Life is a Monarch Highway, Maybe

The last few days there have been two Monarch Butterflies fluttering around the front garden. I hope they are a mating pair.

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Monarch on Mexican Sunflower

Watching the Monarchs in the front garden reminded me about an article I had just read about an interesting project called the Monarch Highway. I came upon this article through a post on the Lurie Garden’s Facebook page. (Have you liked the Lurie Garden on Facebook? Well, why not?)

I 35
Interstate 35

The Monarch Highway is a joint project of various state, federal, and private agencies and organizations. The idea is to restore Monarch habitat along roadside stretches of Interstate 35. which runs from the Canadian to the Mexican border through six states and the heart of the Monarch migration.

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Monarch on Sweet Joe Pye Weed

 

There are millions of acres taken up by roadsides, and this land may provide an important resource for Monarch conservation. In addition, the Monarch Highway would seek to create other Monarch habitat on available land within 100 miles of I-35.

MonarchHighway logo

Some scientists are urging caution. They fear that the value of the Monarch Highway would be cancelled by more Monarch deaths caused by vehicle collisions. However, others are confident that the Monarch Highway will contribute greatly to restoring the Monarch migration. At this point there is no conclusive evidence either way.

I hope the Monarch Highway is a success, but we’re not likely to know for several years. In the meantime, ordinary gardeners in the path of the Monarch migration can continue to avoid pesticides and provide these beautiful creatures with the plants that sustain them.

25 Comments on “Life is a Monarch Highway, Maybe

  1. I hope that it will mean more butterflies. I have seen 1 butterfly so far this summer. Really disappointing. From other bloggers I can hear that butterflies are in decline. The bees are also under pressure, with many bee families dead this winter. It is so sad. I provide nettles in my garden for the butterflies, and would never even consider pesticides. But sadly the farmers who have the most land, still use a lot of insectisides.

    • I grow false nettles – they are a host plant for Red Admiral butteflies, but without the stinging hairs. It is unfortunate how most farmers are reliant on insecticides, but maybe ideas like the Monarch Highway will help.

  2. Thanks for the tip! We are just a couple of miles from I-35 in KC, so I will check this out. I have the Joe Pye Weed, and FINALLY got several kinds of milkweed to come back for me and actually bloom this year. It blows my mind how I can see it so many places, but it wouldn’t work for me! I haven’t seen any monarchs yet, but this week has been so ridiculously hot that I haven’t actually been outside longer than it takes to water the pots.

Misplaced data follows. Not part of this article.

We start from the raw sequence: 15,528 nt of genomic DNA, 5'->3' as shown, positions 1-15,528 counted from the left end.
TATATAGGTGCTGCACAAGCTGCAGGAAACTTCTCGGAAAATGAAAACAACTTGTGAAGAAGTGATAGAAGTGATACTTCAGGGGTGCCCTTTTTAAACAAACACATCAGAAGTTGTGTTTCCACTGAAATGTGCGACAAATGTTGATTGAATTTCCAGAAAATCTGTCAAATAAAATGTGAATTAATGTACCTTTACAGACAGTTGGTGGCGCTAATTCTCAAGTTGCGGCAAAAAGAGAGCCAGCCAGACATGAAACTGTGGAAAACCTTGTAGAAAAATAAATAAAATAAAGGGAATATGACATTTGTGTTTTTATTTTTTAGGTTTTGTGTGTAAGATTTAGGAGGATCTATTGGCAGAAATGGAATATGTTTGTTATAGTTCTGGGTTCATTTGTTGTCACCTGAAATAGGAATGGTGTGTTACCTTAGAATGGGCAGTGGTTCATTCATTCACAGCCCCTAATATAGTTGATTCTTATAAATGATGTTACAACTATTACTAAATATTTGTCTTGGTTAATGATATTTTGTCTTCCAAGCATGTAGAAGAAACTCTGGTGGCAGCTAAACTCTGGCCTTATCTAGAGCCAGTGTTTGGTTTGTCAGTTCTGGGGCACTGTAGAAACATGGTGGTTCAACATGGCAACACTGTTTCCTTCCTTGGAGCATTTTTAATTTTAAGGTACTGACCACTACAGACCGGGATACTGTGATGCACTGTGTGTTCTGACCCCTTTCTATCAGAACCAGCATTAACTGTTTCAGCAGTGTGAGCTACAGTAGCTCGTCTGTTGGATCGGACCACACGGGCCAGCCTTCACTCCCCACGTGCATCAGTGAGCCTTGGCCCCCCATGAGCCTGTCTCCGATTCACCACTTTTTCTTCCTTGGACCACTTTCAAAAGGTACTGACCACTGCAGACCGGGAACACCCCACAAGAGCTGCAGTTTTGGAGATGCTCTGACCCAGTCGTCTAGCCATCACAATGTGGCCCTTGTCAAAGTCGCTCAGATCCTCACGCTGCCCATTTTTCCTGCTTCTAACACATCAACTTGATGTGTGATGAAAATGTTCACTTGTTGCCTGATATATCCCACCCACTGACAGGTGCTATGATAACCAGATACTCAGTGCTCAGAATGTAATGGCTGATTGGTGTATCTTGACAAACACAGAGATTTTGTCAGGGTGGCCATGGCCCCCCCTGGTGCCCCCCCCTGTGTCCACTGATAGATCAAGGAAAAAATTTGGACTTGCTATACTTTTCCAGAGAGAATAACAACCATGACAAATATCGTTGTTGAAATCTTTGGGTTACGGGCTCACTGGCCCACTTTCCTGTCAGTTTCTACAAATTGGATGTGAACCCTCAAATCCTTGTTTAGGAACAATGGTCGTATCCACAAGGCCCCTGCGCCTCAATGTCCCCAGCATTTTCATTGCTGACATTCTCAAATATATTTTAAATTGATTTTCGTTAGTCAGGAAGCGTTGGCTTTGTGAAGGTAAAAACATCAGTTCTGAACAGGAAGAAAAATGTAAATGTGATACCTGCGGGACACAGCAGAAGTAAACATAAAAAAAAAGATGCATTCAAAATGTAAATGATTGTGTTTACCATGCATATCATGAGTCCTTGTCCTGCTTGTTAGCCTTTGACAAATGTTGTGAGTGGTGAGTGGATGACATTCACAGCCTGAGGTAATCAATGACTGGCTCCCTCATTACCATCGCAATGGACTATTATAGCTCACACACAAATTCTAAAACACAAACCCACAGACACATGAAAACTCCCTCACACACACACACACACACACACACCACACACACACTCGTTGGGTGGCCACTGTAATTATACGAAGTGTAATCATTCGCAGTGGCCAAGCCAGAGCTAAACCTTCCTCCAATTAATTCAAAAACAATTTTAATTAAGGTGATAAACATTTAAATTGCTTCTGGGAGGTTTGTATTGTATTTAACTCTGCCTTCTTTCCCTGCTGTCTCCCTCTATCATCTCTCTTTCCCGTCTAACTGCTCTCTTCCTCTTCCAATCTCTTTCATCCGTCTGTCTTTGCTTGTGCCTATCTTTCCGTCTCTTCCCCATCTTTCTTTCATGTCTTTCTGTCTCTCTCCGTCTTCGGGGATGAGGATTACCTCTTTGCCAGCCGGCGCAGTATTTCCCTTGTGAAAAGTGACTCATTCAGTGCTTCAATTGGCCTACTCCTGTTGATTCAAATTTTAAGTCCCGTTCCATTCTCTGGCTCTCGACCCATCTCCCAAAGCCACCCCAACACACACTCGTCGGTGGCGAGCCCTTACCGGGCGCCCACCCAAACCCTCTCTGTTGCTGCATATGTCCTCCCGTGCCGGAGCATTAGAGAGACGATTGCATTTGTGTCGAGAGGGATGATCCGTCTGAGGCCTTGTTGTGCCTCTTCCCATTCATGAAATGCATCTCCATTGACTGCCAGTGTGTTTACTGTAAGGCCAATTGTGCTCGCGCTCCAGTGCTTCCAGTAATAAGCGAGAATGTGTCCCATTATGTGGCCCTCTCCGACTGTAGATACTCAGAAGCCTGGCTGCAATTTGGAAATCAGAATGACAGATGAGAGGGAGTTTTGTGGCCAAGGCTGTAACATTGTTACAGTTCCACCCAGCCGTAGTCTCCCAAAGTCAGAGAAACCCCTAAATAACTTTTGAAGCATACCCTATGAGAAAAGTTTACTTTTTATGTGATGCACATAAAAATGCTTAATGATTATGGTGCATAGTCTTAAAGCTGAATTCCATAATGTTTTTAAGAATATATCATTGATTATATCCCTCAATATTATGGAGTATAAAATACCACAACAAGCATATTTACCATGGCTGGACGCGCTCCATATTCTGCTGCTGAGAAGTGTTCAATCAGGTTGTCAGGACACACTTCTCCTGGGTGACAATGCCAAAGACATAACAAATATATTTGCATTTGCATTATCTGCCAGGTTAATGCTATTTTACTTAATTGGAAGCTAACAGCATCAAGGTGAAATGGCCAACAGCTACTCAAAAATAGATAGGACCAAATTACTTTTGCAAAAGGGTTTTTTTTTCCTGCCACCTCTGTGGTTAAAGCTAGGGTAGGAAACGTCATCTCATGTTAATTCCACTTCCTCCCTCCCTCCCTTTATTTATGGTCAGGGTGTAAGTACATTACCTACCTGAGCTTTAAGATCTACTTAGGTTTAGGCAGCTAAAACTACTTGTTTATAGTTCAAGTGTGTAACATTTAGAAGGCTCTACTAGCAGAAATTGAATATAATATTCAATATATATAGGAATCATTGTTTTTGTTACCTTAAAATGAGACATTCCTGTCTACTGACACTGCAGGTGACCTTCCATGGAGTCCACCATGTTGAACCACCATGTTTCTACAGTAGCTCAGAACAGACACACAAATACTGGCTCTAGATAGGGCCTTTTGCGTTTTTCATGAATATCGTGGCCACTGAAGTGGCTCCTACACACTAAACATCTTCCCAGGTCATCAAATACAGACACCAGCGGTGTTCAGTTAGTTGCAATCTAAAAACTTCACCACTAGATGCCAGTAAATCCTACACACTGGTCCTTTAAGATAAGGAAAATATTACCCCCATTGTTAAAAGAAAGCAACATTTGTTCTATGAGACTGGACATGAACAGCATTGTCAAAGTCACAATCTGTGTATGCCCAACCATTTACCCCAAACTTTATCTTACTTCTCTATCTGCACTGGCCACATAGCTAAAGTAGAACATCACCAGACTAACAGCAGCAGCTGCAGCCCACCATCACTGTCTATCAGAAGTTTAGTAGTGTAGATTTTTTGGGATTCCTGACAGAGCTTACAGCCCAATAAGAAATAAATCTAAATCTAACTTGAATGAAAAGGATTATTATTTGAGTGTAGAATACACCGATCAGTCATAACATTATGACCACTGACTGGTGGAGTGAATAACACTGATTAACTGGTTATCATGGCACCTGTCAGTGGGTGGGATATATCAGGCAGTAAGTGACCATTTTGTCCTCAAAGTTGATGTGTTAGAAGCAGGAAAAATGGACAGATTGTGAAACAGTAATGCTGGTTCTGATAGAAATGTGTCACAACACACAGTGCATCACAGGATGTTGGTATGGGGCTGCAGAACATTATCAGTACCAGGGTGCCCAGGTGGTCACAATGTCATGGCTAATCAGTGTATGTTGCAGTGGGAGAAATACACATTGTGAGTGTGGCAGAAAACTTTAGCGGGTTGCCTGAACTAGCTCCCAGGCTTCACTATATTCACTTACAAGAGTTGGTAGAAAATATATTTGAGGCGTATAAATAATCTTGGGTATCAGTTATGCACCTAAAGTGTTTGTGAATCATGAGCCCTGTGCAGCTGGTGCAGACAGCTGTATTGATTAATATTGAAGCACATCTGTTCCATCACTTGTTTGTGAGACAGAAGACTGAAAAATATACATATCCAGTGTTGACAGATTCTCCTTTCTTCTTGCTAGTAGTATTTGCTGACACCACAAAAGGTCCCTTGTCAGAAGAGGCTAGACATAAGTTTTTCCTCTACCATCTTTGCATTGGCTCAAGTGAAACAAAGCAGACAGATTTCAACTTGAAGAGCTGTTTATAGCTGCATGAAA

3. I’ve wondered about deaths from vehicles given that the monarch highway would be just along the I35 corridor. Certainly Austin drivers would contribute to that–unfortunately. That said, anything we can do to augment the habitat of these pollinators is a good thing. You’re correct though–I think quite a bit of the effort will rely on individual gardeners continuing to supply healthy habitat.

    • I like the idea of the Monarch Highway. Until there is more research it seems we can only guess how big the vehicle collision problem might be.

  4. I like the idea of creating habitat along highway roadsides – it’s sure better than mowed grass! I saw a monarch yesterday nectaring on a small patch of common milkweed (along with a LOT of other flower visitors) — the patch was next to a local lake; it’s much bigger than it was last year, and currently at its peak in terms of flowering (and attractiveness). I didn’t have a camera yesterday when I was walking there, but hope to get an image soon!

  5. Tell that monarch on your tithonia to head S and veer over to I-75. We have a lot of certified monarch waystations in central Kentucky!

  6. I did finally have a Monarch yesterday afternoon – after not having seen one since May – in the front yard on the no-longer-blooming common milkweed. It wouldn’t wait until I got my camera but I was happy to see it. Meanwhile the common milkweed keeps increasing.

  7. We just had a monarch last week visit our common milkweed patch, which was almost spent but had one bloom remaining. I did not see it visit our butterfly weed (orange flowers), and our swamp milkweed was not yet in bloom. We’re in northeastern MA. I sure hope the highway works!! I would think that any little bit would help.

  8. I think Monarch Highway seems a great idea, although some butterflies may be lost to traffic, many others will thrive. Hopefully the plan gets some media attention and it highlights the plight of the Monarch across several states.

  9. It’s good to think a monarch highway could assist these beautiful butterflies, I often notice pollinators along our motorway verges, they seem to thrive on the weeds and wildflowers that grow there.xxx

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